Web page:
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The Perils of Embedded Journalism: ‘Afghan Papers’ Wouldn’t Be Needed If We Had a Real Independent News Media

In 1966, during the early years of the America’s war against Vietnam, Congress passed and President Johnson signed into law a Freedom of Information Act. It wasn’t all that great at the time, though. Indeed, it took the courageous act of two men, Daniel Ellsberg and his co-conspirator, Anthony Russo, to steal and then copy thousands of pages of a secret US government study of the history of that war, known as the Pentagon Papers, in 1969, and to then, at great personal risk, to get them, in 1971, printed in the New York Times.

Three years later, in the midst of the Watergate scandal and Nixon impeachment, the FOIA was improved and expanded. Suddenly ordinary Americans were for the first time able to file a FOIA request with a government agency like the FBI and receive documents (censored of course, but still useful)  like a dossier of spying on themselves (as I did), or a copy of the government’s plan for implementing martial law in the event of a “national emergency” (as I also did).

The FOI Act still exists, though over the last three presidencies of GW Bush, Obama and Trump, it has been severely weakened again and been violated in practice by successive administrations.

Nonetheless, it was through that Freedom of Information Act, not a couple of heroic whistleblowers this time, that the Washington Post, its lawyers and reporter Craig Whitlock obtained what are being dubbed the Afghanistan Papers. These documents provide a disturbingly similar inside account to the Pentagon Papers in their documenting of how and why the US invaded one of the world’s poorest countries, and has now fought a war there against its impoverished and long-suffering people for 18 years and running.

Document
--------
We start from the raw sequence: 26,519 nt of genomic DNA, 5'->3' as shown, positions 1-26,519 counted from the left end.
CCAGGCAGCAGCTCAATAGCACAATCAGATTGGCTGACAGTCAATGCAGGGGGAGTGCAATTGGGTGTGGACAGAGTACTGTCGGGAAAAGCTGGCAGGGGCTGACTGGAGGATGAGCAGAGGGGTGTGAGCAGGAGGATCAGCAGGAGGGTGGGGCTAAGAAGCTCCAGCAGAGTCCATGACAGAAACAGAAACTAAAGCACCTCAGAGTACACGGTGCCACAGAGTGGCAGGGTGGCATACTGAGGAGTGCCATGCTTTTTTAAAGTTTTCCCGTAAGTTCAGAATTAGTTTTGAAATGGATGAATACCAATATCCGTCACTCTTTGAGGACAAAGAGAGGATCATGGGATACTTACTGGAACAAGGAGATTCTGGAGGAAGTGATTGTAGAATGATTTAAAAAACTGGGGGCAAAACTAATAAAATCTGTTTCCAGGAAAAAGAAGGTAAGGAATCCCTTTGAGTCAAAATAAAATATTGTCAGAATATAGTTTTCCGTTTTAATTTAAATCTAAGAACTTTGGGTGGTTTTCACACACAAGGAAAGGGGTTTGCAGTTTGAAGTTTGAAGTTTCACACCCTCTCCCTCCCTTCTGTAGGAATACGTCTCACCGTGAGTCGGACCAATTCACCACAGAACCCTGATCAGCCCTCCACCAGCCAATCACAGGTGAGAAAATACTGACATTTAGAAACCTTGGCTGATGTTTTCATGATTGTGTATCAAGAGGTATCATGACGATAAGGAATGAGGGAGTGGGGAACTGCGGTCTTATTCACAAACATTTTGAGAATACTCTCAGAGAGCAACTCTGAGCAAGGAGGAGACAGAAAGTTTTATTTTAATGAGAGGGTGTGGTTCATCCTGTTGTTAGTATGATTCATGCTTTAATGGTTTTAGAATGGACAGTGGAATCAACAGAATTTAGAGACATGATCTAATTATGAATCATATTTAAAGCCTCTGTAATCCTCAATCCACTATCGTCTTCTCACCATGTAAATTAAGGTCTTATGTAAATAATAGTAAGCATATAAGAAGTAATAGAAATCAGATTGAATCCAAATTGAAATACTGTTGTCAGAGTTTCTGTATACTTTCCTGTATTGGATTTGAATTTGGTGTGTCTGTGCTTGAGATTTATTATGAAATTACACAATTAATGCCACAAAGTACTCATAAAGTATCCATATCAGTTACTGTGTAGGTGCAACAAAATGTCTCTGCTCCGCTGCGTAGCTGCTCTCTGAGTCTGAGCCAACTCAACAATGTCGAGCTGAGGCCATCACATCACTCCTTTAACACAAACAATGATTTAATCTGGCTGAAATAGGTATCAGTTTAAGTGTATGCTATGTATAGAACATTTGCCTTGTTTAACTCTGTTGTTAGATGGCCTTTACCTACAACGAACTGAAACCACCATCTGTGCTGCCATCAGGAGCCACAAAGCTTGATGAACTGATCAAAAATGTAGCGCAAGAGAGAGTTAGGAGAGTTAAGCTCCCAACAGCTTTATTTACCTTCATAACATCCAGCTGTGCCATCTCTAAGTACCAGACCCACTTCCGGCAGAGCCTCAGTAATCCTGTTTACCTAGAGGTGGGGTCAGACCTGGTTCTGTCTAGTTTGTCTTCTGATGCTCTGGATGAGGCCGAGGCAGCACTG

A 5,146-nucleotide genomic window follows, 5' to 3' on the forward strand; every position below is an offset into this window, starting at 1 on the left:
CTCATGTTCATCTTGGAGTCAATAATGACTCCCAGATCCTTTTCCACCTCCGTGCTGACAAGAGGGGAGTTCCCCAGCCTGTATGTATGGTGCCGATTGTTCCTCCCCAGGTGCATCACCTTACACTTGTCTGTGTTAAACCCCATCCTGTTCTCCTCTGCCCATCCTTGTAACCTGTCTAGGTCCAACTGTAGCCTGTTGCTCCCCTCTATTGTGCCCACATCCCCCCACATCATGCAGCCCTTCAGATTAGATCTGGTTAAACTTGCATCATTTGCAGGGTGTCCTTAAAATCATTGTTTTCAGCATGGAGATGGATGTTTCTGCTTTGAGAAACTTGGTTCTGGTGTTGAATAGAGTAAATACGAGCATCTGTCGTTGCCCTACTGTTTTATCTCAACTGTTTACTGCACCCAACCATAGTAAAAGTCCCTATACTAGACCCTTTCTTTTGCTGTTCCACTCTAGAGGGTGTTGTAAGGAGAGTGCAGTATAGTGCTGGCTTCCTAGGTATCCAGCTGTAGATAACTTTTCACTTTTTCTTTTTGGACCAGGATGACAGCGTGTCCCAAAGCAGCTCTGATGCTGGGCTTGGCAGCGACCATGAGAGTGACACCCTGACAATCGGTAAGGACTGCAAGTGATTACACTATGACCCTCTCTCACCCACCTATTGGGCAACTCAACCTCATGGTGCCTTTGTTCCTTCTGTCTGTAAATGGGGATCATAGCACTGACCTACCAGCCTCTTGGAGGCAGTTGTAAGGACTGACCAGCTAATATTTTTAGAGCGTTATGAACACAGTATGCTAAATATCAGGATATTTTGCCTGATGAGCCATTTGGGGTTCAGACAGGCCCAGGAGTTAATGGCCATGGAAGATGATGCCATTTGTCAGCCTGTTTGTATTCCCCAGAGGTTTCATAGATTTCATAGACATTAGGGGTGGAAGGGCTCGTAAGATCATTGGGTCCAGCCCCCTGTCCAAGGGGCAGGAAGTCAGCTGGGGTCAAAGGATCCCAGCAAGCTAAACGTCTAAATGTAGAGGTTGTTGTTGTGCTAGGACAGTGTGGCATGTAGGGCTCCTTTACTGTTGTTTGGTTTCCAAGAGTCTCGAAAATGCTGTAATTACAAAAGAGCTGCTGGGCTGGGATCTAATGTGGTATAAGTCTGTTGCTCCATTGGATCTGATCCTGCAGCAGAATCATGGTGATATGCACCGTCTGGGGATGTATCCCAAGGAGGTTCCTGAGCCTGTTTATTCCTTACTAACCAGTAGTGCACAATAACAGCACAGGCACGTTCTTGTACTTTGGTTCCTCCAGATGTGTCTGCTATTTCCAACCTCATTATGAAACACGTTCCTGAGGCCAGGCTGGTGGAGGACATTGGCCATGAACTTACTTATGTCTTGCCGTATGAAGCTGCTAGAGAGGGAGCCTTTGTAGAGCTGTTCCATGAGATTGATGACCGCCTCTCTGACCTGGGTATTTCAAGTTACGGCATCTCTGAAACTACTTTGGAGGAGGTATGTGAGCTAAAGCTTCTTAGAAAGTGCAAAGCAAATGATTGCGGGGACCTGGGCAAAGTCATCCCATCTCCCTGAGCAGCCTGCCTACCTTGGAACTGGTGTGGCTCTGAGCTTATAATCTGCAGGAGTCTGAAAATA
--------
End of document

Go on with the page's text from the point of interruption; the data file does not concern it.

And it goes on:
Like the Pentagon Papers of over half a century ago, the Afghanistan Papers tell a tale of epic deception:  self-deception on the part of presidents and their top advisors and cabinet officers, deception of government leaders and members of Congress by generals and government bureaucrats seeking to inflate their reputations, resumes and rank,  and deception of the American people by virtually everyone government.

The basic takeaway from the Afghanistan Papers is that for the past two decades virtually everyone involved in this longest US war, with the exception of some brave, honest soldiers like those in Iraq Veterans Against the War (I(!VAW), has been simply making stuff up to make it appear to the public as if the US were somehow always, if not winning, then “making gains.” This logical impossibility was obviously quite a challenge,  since the truth has been that, despite over $1 trillion in military spending and 18 years of epic bombing and killing by advanced US military forces with their smart bombs, night-vision equipment, massive air force and limitless use of surveillance and attack drones,  the primitive fighters of the Taliban and their allies, armed with nothing but AK-47s and even older rifles, home-made mines and a gritty willingness to die for their cause, the US is losing the war.  Eighteen years on, the Taliban control more Afghan territory and even more towns and cities than at any time since the US invaded and pushed them out of Kabul in 2001. Today, the US is nowhere closer to defeating its purported enemy in Afghanistan than it was when it went into Afghanistan with Special Forces and an aerial blitz on October 7, 1991. Today, if the US were to pull out of Afghanistan, the Taliban would likely take over the whole country, including the capital of Kabul, in a week or two.